It has been established conclusively that wax deposited during production and transportation of crude oil predominantly consists of n-paraffins with smaller amounts of branched-chain and cyclic paraffins and aromatics.3 In a typical example, analysis of oil well equipment deposits showed that paraffins are the dominant species (52% )besides asphaltenes and resins (<5%)4; the balance is made up of crude oil, water, and mechanical impurities.
Paraffin wax molecules are straight-chain alkanes that contain more than 15 carbon atoms and have very little branching. Swetgoff5 listed the melting points of some paraffin molecules. Waxes containing up to C80 paraffin compounds have been reported.6
Paraffin compounds containing more than 20 carbon atoms are considered potential troublemakers for oilfield operators. Studies by Holder and Winkler7 showed that wax that came out of heavy fuel oil on cooling from 9 to -10°F had a composition centering on C20 and a spread from C16 to C27. As the temperature increases, the average number of carbon atoms of the crystallized wax in creases. For example, wax composition centered on C22 when the same oil was cooled between 33 and 9°F with a spread of C17 to C29. Leonidov et al.8 demonstrated that the average carbon numbers of waxes precipitated at 14, 32, 68, and 86°F were 22, 23, 26, and 29 respectively.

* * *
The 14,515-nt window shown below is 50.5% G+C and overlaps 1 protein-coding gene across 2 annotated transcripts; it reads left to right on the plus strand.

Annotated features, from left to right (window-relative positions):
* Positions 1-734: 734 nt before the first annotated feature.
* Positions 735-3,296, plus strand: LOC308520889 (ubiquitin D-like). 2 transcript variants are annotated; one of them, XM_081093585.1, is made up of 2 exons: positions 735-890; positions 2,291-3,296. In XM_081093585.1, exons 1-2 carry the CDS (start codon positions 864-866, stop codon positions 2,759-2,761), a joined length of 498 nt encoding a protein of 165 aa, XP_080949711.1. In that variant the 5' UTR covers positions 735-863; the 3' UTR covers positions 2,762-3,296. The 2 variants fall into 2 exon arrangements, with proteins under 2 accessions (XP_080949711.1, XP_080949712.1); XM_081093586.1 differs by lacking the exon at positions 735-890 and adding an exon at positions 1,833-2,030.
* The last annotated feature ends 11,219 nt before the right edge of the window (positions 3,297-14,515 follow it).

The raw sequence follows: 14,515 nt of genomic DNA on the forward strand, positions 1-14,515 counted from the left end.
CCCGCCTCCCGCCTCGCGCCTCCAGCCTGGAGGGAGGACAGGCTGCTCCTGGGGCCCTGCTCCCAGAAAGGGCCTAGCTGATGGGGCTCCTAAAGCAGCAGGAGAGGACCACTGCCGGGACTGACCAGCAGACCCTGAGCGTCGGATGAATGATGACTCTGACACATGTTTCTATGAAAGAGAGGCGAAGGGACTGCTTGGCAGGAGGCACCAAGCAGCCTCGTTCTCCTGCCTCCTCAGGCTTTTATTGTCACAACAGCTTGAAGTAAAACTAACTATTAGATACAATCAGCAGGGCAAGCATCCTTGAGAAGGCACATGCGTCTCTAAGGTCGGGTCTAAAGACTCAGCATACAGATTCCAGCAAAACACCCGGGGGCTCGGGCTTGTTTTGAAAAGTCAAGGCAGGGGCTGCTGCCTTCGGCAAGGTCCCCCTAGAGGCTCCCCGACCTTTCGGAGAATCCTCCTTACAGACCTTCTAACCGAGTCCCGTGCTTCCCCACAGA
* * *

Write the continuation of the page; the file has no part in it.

While evaluating wax problem potentials of a given crude. we must consider the following points: (1) the concentration of n-paraffins; (2) their carbon number distribution; (3) the concentration of branched paraffins, naphthenes, and aromatics; (4) the concentration of resins and asphaltenes; and (5) the climate of the area or the temperature regimes.
While the first, second, and fifth factors would help us predict the paraffin (macrocrystalline) wax deposition potential, the others would indicate moderation in the extent of problem.